USPS loses court action over stamp price increases

A US federal court has ruled a 5 cent increase to the price of a US Postal Service (USPS) first-class stamp unlawful, as with other adjustments made in January to first-class mail prices.

A non-practicing lawyer Douglas Carlson filed the complaint in December and pursued the case on his own.

The District of Colombia Circuit US Court of Appeals panel of three judges ruled last week that the postal regulatory commission failed to provide an adequate explanation for the increase from 50 to 55 cents. The court rules that it hd also failed to respond to public comments that challenged the increase.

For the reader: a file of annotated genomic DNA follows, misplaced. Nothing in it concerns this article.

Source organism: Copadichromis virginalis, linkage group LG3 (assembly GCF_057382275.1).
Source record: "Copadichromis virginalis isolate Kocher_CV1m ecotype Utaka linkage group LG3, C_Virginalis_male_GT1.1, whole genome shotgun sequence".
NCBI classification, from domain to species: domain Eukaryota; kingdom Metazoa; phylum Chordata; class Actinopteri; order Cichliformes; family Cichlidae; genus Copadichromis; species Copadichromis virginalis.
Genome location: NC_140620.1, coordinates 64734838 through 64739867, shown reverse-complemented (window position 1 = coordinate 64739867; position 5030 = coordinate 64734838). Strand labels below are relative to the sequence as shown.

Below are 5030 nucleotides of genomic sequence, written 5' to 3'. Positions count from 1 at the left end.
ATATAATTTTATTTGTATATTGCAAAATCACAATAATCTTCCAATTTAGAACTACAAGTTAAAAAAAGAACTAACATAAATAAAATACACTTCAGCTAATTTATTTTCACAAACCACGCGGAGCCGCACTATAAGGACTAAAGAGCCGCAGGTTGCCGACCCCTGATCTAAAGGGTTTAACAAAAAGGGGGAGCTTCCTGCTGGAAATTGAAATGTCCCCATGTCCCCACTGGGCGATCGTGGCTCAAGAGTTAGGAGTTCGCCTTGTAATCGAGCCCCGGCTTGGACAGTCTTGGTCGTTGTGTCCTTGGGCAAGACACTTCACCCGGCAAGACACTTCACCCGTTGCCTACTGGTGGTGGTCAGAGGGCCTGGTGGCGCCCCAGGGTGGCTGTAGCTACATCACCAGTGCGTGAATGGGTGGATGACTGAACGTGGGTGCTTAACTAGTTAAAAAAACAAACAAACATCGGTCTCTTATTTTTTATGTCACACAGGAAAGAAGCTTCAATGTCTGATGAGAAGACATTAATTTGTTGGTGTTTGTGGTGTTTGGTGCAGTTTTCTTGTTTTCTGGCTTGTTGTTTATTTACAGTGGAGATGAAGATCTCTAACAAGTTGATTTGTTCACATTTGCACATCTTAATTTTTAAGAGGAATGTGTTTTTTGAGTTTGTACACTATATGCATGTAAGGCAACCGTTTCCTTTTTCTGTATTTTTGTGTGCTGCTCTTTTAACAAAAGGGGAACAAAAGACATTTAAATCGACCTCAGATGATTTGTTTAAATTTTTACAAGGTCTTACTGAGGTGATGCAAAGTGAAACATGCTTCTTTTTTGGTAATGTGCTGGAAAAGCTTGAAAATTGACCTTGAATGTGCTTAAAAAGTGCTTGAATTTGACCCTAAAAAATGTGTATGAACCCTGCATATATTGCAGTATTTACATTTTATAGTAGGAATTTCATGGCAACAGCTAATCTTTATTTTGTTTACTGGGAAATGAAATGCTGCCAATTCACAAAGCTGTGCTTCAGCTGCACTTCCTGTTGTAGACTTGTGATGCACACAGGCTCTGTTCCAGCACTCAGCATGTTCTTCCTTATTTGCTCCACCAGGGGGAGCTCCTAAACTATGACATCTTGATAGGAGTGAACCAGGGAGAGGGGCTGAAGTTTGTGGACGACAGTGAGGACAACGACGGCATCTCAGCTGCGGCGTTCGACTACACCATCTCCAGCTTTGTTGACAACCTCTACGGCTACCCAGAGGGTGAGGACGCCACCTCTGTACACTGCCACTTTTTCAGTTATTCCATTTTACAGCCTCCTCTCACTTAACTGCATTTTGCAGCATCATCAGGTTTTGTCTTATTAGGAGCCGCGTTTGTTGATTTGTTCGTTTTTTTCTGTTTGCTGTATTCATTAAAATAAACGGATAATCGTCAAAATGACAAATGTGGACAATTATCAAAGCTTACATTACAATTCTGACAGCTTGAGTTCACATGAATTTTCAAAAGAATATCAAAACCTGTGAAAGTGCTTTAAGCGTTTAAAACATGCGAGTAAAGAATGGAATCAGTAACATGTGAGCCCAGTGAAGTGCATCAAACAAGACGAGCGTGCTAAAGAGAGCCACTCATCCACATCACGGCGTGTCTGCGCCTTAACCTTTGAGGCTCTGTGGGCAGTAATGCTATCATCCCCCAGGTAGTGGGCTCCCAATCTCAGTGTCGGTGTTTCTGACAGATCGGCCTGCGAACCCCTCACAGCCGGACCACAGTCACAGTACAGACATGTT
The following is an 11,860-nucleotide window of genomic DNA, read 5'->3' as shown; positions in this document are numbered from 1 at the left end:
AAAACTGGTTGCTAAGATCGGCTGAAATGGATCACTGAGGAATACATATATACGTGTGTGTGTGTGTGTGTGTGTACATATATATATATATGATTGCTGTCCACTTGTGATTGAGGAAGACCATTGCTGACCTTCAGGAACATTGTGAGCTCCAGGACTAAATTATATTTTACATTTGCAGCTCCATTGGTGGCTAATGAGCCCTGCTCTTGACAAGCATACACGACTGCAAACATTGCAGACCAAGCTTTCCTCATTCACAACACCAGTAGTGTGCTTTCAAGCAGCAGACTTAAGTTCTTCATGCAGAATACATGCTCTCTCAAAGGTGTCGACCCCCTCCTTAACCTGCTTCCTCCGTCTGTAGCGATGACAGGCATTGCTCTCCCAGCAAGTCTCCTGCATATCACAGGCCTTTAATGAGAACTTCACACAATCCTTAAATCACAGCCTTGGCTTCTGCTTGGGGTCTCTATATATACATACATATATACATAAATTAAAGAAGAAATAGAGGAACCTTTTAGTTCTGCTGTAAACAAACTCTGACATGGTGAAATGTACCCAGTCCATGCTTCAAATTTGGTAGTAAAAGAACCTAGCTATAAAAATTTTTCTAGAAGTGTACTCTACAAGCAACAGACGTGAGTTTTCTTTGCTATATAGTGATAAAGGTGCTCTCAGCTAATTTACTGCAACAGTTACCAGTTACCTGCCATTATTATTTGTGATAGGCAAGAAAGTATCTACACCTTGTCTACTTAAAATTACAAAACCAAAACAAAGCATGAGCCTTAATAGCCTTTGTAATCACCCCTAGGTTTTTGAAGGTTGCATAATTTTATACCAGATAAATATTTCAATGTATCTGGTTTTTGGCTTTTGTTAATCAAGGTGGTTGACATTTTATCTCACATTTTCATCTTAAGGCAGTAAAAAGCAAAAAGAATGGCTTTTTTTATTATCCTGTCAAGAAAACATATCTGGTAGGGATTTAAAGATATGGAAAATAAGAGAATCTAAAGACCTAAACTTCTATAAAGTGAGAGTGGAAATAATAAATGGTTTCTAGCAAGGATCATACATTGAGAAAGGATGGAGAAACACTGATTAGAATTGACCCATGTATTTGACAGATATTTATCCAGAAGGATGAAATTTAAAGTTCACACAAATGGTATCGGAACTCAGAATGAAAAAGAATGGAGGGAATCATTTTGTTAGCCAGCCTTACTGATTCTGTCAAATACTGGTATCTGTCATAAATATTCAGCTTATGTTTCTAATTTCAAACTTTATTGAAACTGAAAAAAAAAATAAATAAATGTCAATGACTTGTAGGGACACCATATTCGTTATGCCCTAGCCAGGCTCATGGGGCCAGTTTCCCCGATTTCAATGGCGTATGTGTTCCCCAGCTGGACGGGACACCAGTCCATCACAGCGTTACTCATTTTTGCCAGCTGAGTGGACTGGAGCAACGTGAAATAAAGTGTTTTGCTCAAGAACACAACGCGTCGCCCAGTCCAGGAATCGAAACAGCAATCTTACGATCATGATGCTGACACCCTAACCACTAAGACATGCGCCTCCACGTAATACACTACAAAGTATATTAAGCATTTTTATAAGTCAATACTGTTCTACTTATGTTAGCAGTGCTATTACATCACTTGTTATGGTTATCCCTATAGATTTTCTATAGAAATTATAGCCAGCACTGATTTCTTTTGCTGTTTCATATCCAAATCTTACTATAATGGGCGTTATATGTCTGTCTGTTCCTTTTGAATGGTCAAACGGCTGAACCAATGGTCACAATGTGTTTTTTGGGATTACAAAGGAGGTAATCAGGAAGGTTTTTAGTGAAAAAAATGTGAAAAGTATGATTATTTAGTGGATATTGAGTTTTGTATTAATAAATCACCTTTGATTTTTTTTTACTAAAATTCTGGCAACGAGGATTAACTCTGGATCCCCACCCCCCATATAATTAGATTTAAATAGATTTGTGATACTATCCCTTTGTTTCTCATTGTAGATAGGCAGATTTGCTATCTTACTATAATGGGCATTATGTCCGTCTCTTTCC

A U.S. Postal Service spokesman says the service is reviewing the decision and considering its legal options. Spokesman David Partenheimer confirmed that at this time customers will still be charged the new January rates for first-class mail, including 55 cents for a Forever Stamp.

“Although the 5-cent stamp price hike may have gone unnoticed by many, the American Revolution was fomented in part by ordinary people who objected to taxation through stamps,” U.S. Circuit Judge Neomi Rao wrote in a unanimous 26-page rebuke to an increase adopted in January. The court ruled that the increase was arbitrary and capricious.

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